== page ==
LACHIE Whitfield was considered a Giant long before he officially became one. But the classy No.1 pick, who joined Greater Western Sydney in the 2012 NAB AFL Draft after a year of being touted as their selection, didn't always see his stay at the club as being a lengthy one.

Upon arriving at the start-up club, Whitfield thought his time in Sydney, away from family in Victoria, would be limited. But now, as he heads into Friday night's clash with St Kilda for his 150th game for the Giants, it is a different picture.

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"I thought, probably like a lot of the draftees getting sent up here, that it's the two years then back to Melbourne type of set-up, but I fell in love with the city, fell in love with the people and moved into a really nice spot in Sydney and I can't see myself moving back," the 26-year-old told AFL.com.au this week.

"I wanted to give myself a good chance in Sydney after playing those first few games. I thought 'We've got talent, I can see hard workers, maybe we'll be able to make something out of this'.

"I re-signed pretty quickly for an extra two years after that and I thought once I get to the end of four years I'll reassess, and if we're not where I think we should be by then then I'll probably go. Then we started winning around that time. Winning makes footy a whole lot more fun and easier."

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It's why Whitfield, who is locked in to the Giants until the end of 2027 on a mammoth long-term deal, would rather be hitting the milestone in better times.

The Giants have only a glimmer of hope they can make this year's finals series even if they overcome the Saints at the Gabba, with them relying on Melbourne and the Western Bulldogs to lose and themselves to pick up a percentage boost.

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Whitfield said it had been hard to nail the issues that have caused the Giants' inconsistency this season, but doesn't attribute any blame to last year's horror Grand Final performance.

"This year, along with last year at times, has been pretty frustrating. Just the fluctuations between our best and worst has been too big. Our best got us to a Grand Final last year, and I don't think our form has been too much different in terms of our best this year compared to last. It's just not as frequent," he said.

"That's the issue and that's the struggles. We don't feel like we're doing a whole lot different to previous years, it's just happening. We've still got hope that we can get into the finals after a good performance this weekend."

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Having entered the year as one of the premiership fancies, and enjoyed a stellar win over Geelong in round one, the Giants have won only seven of their next 16 games, including only two of their past six games with a finals spot on the line.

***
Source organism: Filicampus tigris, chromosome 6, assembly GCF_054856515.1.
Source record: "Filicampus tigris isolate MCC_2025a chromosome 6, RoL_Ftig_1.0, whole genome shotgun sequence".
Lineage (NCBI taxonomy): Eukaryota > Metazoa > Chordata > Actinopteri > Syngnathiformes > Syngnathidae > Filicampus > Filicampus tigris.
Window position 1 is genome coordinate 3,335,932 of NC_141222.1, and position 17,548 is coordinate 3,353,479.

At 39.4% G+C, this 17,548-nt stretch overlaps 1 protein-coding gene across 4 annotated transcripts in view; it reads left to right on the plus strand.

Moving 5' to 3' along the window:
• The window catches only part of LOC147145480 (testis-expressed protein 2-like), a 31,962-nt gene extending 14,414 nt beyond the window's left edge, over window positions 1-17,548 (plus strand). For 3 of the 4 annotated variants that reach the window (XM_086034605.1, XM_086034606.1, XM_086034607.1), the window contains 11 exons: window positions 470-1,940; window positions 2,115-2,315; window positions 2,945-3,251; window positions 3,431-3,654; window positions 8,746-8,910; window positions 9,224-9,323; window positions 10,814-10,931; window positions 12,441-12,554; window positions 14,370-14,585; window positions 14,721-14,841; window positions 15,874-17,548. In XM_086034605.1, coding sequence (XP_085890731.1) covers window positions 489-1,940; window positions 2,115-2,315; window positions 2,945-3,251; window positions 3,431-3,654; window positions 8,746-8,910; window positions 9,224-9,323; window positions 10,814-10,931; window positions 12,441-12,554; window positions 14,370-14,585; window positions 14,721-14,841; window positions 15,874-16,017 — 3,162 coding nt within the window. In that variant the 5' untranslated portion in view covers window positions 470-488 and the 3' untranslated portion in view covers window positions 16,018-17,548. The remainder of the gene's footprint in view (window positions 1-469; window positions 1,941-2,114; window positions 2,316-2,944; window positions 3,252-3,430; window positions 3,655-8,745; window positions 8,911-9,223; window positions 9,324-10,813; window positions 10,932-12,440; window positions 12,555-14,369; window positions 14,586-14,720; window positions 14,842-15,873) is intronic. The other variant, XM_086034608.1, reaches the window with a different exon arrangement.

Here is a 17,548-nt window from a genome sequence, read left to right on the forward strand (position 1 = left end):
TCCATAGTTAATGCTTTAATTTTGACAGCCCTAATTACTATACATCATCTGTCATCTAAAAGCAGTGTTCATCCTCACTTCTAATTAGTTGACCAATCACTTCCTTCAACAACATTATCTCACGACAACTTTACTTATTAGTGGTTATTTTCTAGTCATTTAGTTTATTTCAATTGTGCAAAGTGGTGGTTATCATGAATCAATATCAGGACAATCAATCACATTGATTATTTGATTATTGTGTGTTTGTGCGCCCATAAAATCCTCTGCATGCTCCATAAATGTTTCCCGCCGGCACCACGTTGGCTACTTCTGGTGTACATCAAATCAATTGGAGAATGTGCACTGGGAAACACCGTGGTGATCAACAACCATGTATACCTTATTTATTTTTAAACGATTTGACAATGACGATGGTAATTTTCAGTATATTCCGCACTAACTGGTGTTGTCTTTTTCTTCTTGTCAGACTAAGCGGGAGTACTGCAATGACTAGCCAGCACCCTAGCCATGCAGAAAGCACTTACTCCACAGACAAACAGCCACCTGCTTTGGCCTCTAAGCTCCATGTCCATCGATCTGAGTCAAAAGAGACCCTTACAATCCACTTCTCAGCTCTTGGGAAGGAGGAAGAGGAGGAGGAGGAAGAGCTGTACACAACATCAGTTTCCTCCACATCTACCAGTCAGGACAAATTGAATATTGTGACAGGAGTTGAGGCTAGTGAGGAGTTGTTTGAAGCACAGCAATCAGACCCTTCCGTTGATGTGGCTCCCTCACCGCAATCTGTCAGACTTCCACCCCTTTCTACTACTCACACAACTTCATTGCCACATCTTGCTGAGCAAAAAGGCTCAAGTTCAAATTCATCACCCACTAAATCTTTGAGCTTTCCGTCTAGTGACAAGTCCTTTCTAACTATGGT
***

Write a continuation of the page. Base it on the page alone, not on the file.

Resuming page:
Whitfield said it wouldn't be a wasted season if they don't make the top eight, but admits it has been hard to explain the form trough.

"It's been a weird year, it's been challenging, but that's really no excuse because every other club's going through it. Maybe we haven't handled it as well as other clubs. It's a year of adversity and it's been tough," he said.

"Losing's not really in our nature, especially through the last half a dozen years. We've still won a lot of good games this year, we've just lost a lot of games we shouldn't have, so I sort of feel like it's definitely our own fault.

"That's probably what we have to look at, like why has this happened? But our best is still very, very good and very competitive against the best teams."

It has made for an interesting season for Whitfield to join the Giants' leadership group. Apart from the team's indifferent form, he has been switched into defence, last week captain Stephen Coniglio was dropped, this week Aidan Corr quit the club and there remains a number of high-profile players out of contract at the Giants.

Whitfield said the leadership position was thrust upon him by coach Leon Cameron.

"I never really considered myself a leader until this year. Leon pushed it on me and said 'When you talk the boys seem to listen'. I'm trying to get better as a leader and add that as a skill, which is tough at times," he said.

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He said he had left star free agents Jeremy Cameron and Zac Williams to sort through their futures with the club.

"I just let them go through their year. I've tried to speak to Zac a little bit, we're really tight and I still don't know what he'll do. I really hope he stays, the club hopes he stays, and it's up to him and I'm sure he'll make that decision post-season but I've got confidence he will stay," Whitfield said.